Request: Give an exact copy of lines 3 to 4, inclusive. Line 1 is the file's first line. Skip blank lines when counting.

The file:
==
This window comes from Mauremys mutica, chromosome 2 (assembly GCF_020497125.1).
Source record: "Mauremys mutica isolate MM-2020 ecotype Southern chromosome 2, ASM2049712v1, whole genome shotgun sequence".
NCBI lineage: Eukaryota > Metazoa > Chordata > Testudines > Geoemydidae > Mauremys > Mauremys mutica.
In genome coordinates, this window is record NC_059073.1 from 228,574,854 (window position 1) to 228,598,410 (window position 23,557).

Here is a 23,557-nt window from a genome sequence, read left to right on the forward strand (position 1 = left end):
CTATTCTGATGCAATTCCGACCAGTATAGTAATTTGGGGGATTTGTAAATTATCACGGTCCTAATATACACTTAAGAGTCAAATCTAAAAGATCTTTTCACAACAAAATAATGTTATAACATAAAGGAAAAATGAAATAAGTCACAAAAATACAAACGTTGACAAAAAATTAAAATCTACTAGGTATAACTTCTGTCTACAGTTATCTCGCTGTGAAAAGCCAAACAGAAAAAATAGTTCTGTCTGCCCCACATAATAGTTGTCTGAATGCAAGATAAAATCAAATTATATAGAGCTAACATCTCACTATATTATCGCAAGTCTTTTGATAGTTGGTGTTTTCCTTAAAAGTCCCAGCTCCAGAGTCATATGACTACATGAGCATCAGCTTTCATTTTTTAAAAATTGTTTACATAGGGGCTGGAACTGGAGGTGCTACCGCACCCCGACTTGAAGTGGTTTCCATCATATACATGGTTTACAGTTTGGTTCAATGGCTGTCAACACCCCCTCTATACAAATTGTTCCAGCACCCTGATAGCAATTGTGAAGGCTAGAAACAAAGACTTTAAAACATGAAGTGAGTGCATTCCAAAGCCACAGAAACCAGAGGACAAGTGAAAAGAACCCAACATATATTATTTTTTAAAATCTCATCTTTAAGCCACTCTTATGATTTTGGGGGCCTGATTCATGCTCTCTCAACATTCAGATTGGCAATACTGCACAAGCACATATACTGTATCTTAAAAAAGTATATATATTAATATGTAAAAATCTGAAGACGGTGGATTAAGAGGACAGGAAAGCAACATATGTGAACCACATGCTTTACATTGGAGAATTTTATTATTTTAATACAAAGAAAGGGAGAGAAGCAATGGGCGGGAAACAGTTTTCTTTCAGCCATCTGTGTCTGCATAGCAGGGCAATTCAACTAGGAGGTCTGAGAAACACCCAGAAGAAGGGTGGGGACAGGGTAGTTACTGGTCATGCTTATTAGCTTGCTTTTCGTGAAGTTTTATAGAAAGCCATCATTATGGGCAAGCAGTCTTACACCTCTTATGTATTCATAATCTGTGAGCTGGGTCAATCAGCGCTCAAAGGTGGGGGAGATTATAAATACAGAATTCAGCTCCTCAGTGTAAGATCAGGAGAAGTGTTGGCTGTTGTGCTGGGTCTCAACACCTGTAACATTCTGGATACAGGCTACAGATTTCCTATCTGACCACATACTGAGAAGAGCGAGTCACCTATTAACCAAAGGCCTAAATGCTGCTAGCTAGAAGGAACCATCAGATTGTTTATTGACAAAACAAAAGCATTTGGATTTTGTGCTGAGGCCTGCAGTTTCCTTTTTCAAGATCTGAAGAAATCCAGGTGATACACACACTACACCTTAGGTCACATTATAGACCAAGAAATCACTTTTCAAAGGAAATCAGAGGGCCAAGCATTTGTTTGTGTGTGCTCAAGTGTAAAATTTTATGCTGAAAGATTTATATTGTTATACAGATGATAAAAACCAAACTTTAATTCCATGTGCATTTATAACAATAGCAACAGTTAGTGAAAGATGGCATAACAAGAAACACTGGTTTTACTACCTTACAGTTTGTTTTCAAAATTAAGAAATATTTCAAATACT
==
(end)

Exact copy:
NCBI lineage: Eukaryota > Metazoa > Chordata > Testudines > Geoemydidae > Mauremys > Mauremys mutica.
In genome coordinates, this window is record NC_059073.1 from 228,574,854 (window position 1) to 228,598,410 (window position 23,557).